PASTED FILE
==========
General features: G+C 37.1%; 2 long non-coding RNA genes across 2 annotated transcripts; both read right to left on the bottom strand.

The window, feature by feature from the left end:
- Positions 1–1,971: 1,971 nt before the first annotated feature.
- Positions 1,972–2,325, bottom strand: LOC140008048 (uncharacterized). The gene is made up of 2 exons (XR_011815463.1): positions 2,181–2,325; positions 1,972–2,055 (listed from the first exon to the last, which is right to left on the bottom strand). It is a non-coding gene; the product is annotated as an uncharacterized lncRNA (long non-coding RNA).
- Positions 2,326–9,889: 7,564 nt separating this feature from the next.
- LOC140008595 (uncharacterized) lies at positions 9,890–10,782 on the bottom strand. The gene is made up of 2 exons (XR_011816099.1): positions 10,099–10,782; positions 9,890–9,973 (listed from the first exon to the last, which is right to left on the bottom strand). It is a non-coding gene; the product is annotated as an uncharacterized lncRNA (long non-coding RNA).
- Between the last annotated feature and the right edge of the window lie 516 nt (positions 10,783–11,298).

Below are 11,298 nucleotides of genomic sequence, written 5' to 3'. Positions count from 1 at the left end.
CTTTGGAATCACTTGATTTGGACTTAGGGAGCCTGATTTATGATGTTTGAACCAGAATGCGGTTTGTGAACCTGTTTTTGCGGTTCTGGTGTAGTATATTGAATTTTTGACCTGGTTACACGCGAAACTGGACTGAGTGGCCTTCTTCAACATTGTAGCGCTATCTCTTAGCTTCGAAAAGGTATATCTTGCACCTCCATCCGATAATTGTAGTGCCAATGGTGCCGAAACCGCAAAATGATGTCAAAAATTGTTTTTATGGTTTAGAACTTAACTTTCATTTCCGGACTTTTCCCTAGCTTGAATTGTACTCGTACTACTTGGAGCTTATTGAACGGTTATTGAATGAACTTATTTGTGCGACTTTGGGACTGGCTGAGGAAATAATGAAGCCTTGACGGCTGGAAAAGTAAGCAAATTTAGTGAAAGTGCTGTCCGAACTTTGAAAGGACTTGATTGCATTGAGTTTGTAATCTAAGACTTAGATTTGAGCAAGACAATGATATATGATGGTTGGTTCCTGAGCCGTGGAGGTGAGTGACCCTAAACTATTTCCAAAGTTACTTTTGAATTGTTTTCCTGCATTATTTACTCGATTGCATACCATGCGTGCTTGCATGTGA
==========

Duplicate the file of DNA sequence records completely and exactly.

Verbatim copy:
General features: G+C 37.1%; 2 long non-coding RNA genes across 2 annotated transcripts; both read right to left on the bottom strand.

The window, feature by feature from the left end:
- Positions 1–1,971: 1,971 nt before the first annotated feature.
- Positions 1,972–2,325, bottom strand: LOC140008048 (uncharacterized). The gene is made up of 2 exons (XR_011815463.1): positions 2,181–2,325; positions 1,972–2,055 (listed from the first exon to the last, which is right to left on the bottom strand). It is a non-coding gene; the product is annotated as an uncharacterized lncRNA (long non-coding RNA).
- Positions 2,326–9,889: 7,564 nt separating this feature from the next.
- LOC140008595 (uncharacterized) lies at positions 9,890–10,782 on the bottom strand. The gene is made up of 2 exons (XR_011816099.1): positions 10,099–10,782; positions 9,890–9,973 (listed from the first exon to the last, which is right to left on the bottom strand). It is a non-coding gene; the product is annotated as an uncharacterized lncRNA (long non-coding RNA).
- Between the last annotated feature and the right edge of the window lie 516 nt (positions 10,783–11,298).

Below are 11,298 nucleotides of genomic sequence, written 5' to 3'. Positions count from 1 at the left end.
CTTTGGAATCACTTGATTTGGACTTAGGGAGCCTGATTTATGATGTTTGAACCAGAATGCGGTTTGTGAACCTGTTTTTGCGGTTCTGGTGTAGTATATTGAATTTTTGACCTGGTTACACGCGAAACTGGACTGAGTGGCCTTCTTCAACATTGTAGCGCTATCTCTTAGCTTCGAAAAGGTATATCTTGCACCTCCATCCGATAATTGTAGTGCCAATGGTGCCGAAACCGCAAAATGATGTCAAAAATTGTTTTTATGGTTTAGAACTTAACTTTCATTTCCGGACTTTTCCCTAGCTTGAATTGTACTCGTACTACTTGGAGCTTATTGAACGGTTATTGAATGAACTTATTTGTGCGACTTTGGGACTGGCTGAGGAAATAATGAAGCCTTGACGGCTGGAAAAGTAAGCAAATTTAGTGAAAGTGCTGTCCGAACTTTGAAAGGACTTGATTGCATTGAGTTTGTAATCTAAGACTTAGATTTGAGCAAGACAATGATATATGATGGTTGGTTCCTGAGCCGTGGAGGTGAGTGACCCTAAACTATTTCCAAAGTTACTTTTGAATTGTTTTCCTGCATTATTTACTCGATTGCATACCATGCGTGCTTGCATGTGA